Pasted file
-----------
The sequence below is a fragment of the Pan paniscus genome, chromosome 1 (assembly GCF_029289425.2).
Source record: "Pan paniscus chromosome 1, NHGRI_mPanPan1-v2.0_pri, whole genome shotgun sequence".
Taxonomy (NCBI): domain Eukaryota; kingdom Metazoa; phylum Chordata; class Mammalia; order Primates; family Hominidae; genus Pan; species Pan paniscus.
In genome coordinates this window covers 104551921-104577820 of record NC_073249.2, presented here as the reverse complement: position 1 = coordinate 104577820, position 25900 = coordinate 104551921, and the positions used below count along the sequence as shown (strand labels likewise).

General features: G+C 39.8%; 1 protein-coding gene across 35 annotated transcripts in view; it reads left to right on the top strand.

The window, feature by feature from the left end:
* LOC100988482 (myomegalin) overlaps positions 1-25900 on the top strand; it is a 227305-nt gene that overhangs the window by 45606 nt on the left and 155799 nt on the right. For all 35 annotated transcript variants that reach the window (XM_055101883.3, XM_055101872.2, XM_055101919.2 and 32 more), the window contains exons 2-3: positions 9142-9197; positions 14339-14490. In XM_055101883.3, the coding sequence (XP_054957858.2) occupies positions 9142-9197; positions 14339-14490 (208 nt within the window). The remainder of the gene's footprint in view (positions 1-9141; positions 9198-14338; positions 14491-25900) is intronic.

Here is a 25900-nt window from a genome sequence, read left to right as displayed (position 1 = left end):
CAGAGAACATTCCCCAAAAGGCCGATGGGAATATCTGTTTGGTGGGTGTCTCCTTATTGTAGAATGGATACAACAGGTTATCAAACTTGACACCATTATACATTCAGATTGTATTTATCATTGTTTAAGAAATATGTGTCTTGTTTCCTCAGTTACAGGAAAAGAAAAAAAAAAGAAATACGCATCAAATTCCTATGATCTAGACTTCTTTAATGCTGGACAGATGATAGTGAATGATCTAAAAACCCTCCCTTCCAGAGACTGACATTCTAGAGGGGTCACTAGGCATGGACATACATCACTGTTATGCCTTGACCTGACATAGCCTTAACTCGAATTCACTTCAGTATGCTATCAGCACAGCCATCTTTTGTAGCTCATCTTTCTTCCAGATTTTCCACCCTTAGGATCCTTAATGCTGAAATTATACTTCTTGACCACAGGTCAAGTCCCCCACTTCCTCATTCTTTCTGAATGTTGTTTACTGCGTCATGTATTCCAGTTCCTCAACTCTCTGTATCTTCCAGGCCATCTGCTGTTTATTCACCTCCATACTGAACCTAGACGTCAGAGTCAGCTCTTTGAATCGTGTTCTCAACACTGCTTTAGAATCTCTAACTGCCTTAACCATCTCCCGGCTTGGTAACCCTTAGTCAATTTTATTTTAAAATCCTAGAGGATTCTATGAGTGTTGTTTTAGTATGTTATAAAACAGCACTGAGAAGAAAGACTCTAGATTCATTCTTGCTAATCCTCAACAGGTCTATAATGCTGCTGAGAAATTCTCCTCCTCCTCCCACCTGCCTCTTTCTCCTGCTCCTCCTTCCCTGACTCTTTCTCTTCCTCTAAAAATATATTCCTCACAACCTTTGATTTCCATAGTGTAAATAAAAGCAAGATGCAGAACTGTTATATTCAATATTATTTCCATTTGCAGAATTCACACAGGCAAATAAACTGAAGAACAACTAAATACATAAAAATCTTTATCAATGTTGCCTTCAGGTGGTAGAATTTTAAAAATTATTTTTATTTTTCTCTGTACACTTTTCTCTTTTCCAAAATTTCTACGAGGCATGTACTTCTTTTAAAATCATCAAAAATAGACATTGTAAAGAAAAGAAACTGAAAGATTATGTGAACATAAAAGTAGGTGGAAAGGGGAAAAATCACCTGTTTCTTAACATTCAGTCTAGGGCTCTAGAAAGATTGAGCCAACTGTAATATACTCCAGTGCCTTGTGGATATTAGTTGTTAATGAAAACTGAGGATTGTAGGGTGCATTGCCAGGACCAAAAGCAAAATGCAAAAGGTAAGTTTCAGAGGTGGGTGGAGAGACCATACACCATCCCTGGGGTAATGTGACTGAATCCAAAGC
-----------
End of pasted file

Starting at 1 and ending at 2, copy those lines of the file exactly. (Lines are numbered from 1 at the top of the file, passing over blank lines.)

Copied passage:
The sequence below is a fragment of the Pan paniscus genome, chromosome 1 (assembly GCF_029289425.2).
Source record: "Pan paniscus chromosome 1, NHGRI_mPanPan1-v2.0_pri, whole genome shotgun sequence".